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CPs Find Drugs, Beer Keg on Fourth West

By Eric J. Cholankeril

MANAGING EDITOR

In separate incidents at East Campus, illegal drugs were found inside a resident’s room, and a beer keg was discovered in a hallway closet.

Both the drugs and the keg were found on the fourth floor of East Campus’ west parallel, soon after fire alarms went off on the floor. The MIT Campus Police incident log lists the drugs as having been found at 6:13 p.m. on Wednesday, Jan. 9, shortly after a fire alarm went off at 5:42 p.m.

According to Captain David A. Carlson of the MIT Campus Police, the keg was found on Friday, Jan. 11, after a fire alarm went off in the fourth floor janitor’s closet. The beer keg was reported found at 4:48pm, less than an hour after the alarm went off at 3:56pm.

CPs discovered the keg in an adjoining room “referred to as the Elvis room,” Carlson said. According to former EC residents, the room, which contains Elvis memorabilia, used to be known as the “Elvis Shrine” until many of its contents were thrown out during summer renovations.

“The keg was visible from the hallway,” Carlson said. “We seized it and got in touch with the liquor store.” The keg was later returned to the liquor store.

Carlson declined to comment on the discovery of the drugs, saying only that the student involved was not arrested.

“Any case against an individual student goes through the [Committee on Discipline] or through the Dean’s office,” said Assistant Dean Carol Orme-Johnson.

Action may be taken against hall

Referring to the issue of the keg found on the hall, Orme-Johnson said, “There’s not such a clearly delineated process ... for a whole floor ... but we do have precedent. That always involves conferences with the housemasters, the [graduate resident tutors], and two or three people from the Dean’s office.”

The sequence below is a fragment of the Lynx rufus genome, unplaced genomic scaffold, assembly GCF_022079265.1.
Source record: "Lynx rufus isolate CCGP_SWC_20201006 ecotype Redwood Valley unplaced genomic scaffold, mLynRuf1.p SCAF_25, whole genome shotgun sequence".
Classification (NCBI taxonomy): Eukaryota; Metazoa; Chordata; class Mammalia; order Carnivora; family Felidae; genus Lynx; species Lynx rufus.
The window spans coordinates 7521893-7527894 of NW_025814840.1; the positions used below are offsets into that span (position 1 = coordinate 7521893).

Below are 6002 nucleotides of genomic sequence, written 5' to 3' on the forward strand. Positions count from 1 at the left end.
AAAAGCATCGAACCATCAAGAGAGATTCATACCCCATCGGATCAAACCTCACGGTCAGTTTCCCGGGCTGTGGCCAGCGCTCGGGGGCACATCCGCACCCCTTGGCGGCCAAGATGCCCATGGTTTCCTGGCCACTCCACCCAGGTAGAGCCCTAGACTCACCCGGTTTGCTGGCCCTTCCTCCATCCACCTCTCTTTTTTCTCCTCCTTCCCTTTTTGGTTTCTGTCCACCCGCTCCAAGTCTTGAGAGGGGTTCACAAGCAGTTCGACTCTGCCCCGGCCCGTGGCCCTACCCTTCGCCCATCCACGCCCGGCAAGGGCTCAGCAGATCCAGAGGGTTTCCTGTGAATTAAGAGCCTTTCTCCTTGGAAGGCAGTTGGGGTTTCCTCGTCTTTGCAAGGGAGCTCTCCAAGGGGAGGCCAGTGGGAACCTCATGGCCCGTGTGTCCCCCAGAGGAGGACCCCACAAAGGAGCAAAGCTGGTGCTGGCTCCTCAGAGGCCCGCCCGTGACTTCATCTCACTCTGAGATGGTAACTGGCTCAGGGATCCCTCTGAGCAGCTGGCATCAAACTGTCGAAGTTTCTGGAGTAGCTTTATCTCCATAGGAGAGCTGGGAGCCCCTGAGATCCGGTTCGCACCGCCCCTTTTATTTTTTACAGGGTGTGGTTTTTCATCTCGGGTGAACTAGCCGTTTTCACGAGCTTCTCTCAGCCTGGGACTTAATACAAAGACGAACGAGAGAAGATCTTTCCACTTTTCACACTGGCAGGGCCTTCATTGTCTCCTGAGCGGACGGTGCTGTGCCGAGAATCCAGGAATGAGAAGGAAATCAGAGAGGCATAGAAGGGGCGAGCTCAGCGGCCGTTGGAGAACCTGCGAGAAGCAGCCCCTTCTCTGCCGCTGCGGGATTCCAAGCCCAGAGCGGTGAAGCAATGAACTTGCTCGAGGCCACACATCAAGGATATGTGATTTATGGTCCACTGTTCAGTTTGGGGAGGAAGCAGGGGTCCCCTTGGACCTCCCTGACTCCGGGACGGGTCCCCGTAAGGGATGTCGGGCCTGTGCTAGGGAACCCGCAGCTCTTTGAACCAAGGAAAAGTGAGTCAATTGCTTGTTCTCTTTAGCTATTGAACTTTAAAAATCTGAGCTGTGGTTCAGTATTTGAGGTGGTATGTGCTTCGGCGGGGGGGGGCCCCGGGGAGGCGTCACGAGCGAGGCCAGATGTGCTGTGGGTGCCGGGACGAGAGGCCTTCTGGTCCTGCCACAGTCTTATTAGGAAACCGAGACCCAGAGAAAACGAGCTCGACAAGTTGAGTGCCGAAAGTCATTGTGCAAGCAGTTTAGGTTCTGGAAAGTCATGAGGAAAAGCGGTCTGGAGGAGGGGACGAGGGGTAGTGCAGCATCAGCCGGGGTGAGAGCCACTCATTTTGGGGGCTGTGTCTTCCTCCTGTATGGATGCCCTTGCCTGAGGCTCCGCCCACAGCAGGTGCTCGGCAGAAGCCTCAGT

East Campus Housemasters Julian K. Wheatley and Marjorie Nolan-Wheatley plan to release a written statement regarding the incidents next week, Nolan-Wheatley said.

Fourth West GRT Solar C. Olugebefola G declined comment, as did Associate Housemaster Ayida Mthembu.

In an e-mail sent to the floor mailing list, resident Sarah W. Low ’02 wrote, “Our ‘culture’ is being threatened, so we must be willing to make sacrifices to avoid the worst possible outcome,” disbanding of the hall.

Residents of the fifth floor of the east parallel were put in a similar situation in 1999, after Richard A. Guy ’99 died of nitrous oxide asphyxiation and two other students were charged with drug possession.

Jon E. Gonda ’02, a resident of Fifth East at the time, said that the administrators, including Orme-Johnson, had decided on various measures in response to those events, including moving people off the hall and repainting the hall “white or off-white.”

“The admins called a meeting to get our input, ... but it was all lip service. The decision had been made,” Gonda said. “What really pissed us off was that they said, ‘This is for your own good.’ They were trying to destroy our support structure.

“Ultimately they backed down from splitting the hall up ... the only people who left were the people directly involved,” Gonda said.

He added, “I don’t think you can really compare the two situations.” The situation on Fifth East was “the result of a long chain of events,” while the current events “seem more of a spot incident,” Gonda said.